UT Students Practicing Surgery on Pigs

CHATTANOOGA, Tenn. (AP) — A physician’s group said Wednesday that the University of Tennessee College of Medicine at Chattanooga is breaking the law by having students use pigs in surgical training instead of working on human patient simulators like most other medical schools.
The Physicians Committee for Responsible Medicine asked District Attorney Bill Cox in Chattanooga in a letter to investigate and stop violations of Tennessee’s animal cruelty statute. The Washington, D.C.- based physicians group promotes alternatives to animal research.
“Of the 177 accredited medical schools in the United States and Canada, only three use live animals to train students in surgery clerkships,” according to the letter. It was signed by Dr. John J. Pippin, the committee’s director of academic affairs, and two Tennessee physicians, Dr. Robert Burns of Memphis and Dr. Jennifer Ellis of Clarksville.
The letter contends that using pigs in the training violates Tennessee’s animal cruelty law but Cox said the state statute excludes livestock.
“We received the letter and we reviewed the statute and the Legislature has deemed swine to be classified as livestock rather than domesticated animals'” Cox said.

Pippin said the other two medical schools that continue using live animals for surgical instruction are Johns Hopkins in Baltimore and the Uniformed Services University of the Health Sciences at Bethesda, Md.
The physician group contends the program at Chattanooga has students cut open anesthesized pigs and remove body parts before the animals have to be euthanized.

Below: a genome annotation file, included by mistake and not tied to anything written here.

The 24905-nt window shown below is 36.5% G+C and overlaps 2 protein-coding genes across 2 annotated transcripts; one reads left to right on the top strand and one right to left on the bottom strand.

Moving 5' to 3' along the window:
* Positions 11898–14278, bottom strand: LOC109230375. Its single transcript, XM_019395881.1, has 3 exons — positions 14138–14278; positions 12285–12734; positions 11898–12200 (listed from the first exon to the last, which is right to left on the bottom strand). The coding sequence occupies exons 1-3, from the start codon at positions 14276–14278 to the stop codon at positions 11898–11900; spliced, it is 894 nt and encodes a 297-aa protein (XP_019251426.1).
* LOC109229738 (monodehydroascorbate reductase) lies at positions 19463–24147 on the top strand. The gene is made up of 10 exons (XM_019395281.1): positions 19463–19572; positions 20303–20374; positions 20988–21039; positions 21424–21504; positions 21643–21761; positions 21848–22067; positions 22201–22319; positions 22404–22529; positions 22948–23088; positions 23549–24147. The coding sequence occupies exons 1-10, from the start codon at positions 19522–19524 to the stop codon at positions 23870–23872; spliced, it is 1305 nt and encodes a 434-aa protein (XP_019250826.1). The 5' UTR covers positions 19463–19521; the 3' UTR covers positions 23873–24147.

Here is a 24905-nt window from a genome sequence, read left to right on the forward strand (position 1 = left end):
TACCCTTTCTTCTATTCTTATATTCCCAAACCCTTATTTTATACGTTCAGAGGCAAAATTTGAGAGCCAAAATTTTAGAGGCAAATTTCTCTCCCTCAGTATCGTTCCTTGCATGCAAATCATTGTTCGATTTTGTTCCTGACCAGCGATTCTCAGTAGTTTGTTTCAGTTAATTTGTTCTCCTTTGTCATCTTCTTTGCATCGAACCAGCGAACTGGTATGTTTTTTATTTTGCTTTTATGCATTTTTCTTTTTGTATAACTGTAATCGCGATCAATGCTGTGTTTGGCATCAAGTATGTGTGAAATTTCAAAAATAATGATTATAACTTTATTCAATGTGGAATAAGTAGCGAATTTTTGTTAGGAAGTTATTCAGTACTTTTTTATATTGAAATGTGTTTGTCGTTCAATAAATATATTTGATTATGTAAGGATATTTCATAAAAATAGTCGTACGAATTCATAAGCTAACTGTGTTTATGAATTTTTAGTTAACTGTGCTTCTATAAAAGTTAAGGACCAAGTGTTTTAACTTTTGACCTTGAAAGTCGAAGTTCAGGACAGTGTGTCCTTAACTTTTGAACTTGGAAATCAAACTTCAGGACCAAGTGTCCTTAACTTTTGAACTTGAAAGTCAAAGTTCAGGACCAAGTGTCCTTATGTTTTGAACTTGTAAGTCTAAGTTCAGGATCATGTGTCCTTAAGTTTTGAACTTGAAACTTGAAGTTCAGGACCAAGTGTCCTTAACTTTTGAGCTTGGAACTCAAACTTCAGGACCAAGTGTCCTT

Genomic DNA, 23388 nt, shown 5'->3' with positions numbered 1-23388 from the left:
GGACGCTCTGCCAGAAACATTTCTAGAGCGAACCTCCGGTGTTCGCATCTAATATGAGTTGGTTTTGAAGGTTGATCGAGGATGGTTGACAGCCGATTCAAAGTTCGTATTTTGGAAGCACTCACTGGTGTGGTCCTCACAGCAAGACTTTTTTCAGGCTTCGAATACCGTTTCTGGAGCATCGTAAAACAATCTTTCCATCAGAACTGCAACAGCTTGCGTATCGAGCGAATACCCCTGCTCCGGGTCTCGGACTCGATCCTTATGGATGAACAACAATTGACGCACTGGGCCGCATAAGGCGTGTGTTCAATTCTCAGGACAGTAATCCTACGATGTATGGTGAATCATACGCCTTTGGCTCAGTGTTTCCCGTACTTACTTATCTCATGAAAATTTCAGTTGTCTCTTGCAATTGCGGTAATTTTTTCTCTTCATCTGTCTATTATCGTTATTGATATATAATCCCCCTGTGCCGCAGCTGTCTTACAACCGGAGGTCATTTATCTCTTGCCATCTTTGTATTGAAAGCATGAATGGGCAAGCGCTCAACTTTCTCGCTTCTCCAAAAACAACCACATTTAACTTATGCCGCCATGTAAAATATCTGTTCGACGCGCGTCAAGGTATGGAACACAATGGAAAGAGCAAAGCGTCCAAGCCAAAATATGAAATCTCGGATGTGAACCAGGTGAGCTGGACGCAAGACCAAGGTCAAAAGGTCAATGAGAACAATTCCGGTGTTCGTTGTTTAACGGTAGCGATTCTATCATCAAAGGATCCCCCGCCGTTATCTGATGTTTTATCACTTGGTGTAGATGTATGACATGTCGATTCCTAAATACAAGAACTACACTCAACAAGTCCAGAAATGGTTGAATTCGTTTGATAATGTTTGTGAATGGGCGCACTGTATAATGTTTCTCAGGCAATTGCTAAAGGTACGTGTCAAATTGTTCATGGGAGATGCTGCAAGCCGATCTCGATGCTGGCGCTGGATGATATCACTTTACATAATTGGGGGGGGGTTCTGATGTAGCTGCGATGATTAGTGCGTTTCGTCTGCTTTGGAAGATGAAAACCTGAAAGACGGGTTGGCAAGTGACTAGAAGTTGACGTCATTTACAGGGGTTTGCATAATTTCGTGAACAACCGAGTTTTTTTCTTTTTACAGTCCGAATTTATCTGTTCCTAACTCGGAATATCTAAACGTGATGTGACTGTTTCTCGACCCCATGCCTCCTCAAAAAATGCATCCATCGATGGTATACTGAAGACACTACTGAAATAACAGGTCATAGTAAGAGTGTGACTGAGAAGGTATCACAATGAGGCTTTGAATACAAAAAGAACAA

Pippin said the surgery clerkships at the other two UT College of Medicine campuses — in Memphis and Knoxville — “rely exclusively on the use of non-animal training methods to teach the very same skills and procedures.”
University of Tennessee Health Science Center spokeswoman Sheila Champlin had not seen the letter and declined comment. Champlin has declined a previous request by The Associated Press to interview surgery instructors and students in the Chattanooga program.
Burns, Ellis and another physician, Dr. Zeliko Radic of Cross Plains sent a March 17 letter to the UT College of Medicine executive dean in Memphis, Dr. Steve Schwab, urging that the use of live animals in Chattanooga be stopped, saying that it’s a cruel and inferior way of teaching.
The letter said the training practice should be stopped “to safeguard your university’s reputation, provide a better educational experience for your students, and ensure that no more animal lives are wasted.”
Burns said Wednesday that he never received any response to his letter or any explanation about Memphis discontinuing use of live animals. He said there is no good reason to use live animals.
“You don’t need an animal to cut on to have students to learn how to cut on things,” he said. “The change across the country has been slow because medicine is slow to change. They say that’s the way it’s been. That’s the way I learned. We (doctors) are hard headed and we are slow to change.”
Officials at Johns Hopkins have responded to a similar complaint in the past and the Uniformed Services University in an e-mail statement Wednesday said they use a “limited number of animals in our research and education programs, however whenever it is deemed appropriate we use simulation and computer models.”
The statement said the program strictly follows animal welfare guidelines.
“We take very seriously the care and use of animals here at the university and limit their use as much as reasonably possible,” the statement said.

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